Week of April 14

Monday April 14
William Shakespeare was born 450 years ago this month, into a period when new ideas about the human body, the earth and the universe were threatening the old medieval worldview. Journalist and author Dan Falk examines the science of the Bard of Avon.

Tuesday, April 15
Stan Douglas is both a cutting-edge contemporary art star, and a neighbourhood historian of his home city.  From his downtown Vancouver studio, he makes new works of photography and video that look like something out of the city archive. Eleanor Wachtel talks to Stan Douglas about his work, and his latest project Helen Lawrence, a theatre piece, created in collaboration with television writer Chris Haddock.

Wednesday, April 16
We are constantly at war with microbes -- SARS, MERS, E.coli, C.difficile -- filthy little organisms that threaten our health and safety. These pathogens can be deadly, but have we gone too far? Is eliminating our exposure to microbes actually bad for us? Microbiologist Dr. Brett Finlay argues that we're entering a golden era in our understanding of microbes, and that new technologies are giving us unprecedented insights into health and disease. This lecture was presented by the Peter Wall Institute of Advanced Studies.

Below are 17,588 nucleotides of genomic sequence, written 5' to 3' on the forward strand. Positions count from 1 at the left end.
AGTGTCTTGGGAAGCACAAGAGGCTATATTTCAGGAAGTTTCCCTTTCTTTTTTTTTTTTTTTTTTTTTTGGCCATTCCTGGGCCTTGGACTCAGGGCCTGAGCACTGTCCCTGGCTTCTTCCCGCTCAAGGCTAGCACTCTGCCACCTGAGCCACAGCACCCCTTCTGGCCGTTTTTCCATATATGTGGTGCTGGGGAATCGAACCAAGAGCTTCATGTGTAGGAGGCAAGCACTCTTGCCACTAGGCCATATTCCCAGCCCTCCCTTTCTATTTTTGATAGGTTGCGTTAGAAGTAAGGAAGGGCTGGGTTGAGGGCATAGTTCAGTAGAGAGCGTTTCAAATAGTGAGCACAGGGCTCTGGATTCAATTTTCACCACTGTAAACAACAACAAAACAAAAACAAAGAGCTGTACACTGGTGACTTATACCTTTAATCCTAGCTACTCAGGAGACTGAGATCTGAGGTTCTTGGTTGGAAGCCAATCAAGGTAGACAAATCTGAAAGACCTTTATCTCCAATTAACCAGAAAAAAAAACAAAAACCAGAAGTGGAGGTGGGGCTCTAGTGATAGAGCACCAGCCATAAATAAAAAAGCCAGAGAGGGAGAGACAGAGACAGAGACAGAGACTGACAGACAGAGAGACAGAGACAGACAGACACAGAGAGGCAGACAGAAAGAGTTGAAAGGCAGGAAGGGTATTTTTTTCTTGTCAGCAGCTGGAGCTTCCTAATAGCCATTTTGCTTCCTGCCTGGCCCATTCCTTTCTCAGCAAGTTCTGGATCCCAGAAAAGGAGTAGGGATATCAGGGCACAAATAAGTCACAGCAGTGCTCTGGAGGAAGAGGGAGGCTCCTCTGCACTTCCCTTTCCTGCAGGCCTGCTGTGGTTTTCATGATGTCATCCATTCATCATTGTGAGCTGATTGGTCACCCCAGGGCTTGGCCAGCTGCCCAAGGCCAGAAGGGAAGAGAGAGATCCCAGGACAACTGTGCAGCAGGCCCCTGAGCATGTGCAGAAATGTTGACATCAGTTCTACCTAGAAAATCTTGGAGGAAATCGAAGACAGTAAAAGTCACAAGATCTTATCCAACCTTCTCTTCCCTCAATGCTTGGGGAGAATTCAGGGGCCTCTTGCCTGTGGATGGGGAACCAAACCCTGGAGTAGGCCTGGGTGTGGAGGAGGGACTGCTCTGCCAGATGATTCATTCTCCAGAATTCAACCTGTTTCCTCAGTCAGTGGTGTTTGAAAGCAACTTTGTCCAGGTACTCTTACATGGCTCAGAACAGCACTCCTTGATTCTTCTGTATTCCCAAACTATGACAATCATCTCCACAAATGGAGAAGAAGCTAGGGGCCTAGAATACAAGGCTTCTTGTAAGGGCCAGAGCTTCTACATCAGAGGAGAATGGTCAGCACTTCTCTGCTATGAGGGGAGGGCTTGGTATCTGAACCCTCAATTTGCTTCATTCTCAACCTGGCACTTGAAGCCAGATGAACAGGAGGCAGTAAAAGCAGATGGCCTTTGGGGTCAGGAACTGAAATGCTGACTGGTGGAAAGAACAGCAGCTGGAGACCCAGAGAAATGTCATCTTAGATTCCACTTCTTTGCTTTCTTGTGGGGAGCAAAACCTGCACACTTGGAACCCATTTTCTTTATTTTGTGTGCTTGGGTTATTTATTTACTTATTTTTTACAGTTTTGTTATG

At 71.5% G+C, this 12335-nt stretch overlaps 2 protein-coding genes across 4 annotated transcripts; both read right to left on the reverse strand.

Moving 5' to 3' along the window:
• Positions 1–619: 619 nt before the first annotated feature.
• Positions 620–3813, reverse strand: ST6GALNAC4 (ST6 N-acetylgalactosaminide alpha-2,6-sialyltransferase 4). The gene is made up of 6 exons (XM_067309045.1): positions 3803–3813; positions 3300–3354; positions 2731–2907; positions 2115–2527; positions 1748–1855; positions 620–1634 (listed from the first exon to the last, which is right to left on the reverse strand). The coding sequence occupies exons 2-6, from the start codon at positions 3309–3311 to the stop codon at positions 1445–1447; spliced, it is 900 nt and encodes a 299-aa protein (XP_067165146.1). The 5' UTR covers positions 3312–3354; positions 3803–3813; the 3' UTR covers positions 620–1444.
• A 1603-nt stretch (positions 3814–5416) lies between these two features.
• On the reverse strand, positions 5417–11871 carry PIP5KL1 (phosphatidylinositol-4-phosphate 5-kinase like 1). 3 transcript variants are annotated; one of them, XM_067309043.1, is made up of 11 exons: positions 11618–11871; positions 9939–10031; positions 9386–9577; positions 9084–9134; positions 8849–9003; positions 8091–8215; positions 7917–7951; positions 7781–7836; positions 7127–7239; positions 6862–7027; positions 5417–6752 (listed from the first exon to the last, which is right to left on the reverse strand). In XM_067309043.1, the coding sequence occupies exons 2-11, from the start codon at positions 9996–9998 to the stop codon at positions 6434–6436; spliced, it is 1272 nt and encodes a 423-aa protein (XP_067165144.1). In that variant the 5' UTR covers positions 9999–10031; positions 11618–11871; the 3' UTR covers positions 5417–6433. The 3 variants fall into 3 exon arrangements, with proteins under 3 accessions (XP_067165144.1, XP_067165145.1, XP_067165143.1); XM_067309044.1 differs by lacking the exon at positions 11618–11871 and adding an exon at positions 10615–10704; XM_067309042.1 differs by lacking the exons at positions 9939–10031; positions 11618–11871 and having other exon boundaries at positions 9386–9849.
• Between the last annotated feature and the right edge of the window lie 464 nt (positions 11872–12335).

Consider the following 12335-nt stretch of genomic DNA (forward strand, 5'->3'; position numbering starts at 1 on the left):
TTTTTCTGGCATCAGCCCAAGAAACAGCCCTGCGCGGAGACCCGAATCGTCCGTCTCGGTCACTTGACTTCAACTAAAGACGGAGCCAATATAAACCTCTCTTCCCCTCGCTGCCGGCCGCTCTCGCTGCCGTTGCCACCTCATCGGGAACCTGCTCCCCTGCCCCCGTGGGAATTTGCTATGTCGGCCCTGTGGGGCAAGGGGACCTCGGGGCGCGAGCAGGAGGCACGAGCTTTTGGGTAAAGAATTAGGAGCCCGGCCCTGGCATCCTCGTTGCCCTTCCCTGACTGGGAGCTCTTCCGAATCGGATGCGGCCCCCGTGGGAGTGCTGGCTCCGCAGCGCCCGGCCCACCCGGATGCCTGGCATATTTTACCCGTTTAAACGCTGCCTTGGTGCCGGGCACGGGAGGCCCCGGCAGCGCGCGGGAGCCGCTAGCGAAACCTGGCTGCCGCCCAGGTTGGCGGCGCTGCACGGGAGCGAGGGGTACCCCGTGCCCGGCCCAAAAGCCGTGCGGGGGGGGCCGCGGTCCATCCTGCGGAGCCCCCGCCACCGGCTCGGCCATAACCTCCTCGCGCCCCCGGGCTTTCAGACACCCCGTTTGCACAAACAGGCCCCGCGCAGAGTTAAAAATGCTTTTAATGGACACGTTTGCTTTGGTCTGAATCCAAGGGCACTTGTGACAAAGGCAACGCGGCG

Thursday April 17
Physicist Vandana Shiva has become one of the world's leading environmental thinkers. In a lecture presented at the Canadian Museum for Human Rights, she explores how "earth rights" are human rights. From the lecture series Fragile Freedoms: the Global Struggle for Human Rights.

Friday, April 18

Henry Wadsworth Longfellow's epic poem Evangeline begins with the words "This is the forest primeval". Longfellow was talking about the rich Acadian forest, and was taking a little poetic license. In fact, settlers and boat-builders had already pillaged those forests. They were later altered again and again as the pulp and paper industry flourished. Some wonder whether those forests of 500 years ago can be regrown. Are our forests fiber mines or recreational playgrounds? Are they an economic engine or necessary for our environmental health? And are they essential, as some neuroscientific research is suggesting, to our mental well being? IDEAS contributor Dick Miller re-imagines the forest of the future.

Ideas in the Afternoon - Monday, April 14
Ever since our ancestors rose to their feet, our species has been defined by walking upright. But the act involves our minds as well as our bodies. We interpret the act of walking, and give it our stamp - from ramblers to Rousseau, from models and tramps to Buddhist monks. In this two-part series, Marilyn Powell explores the world of walking and what it means to us.

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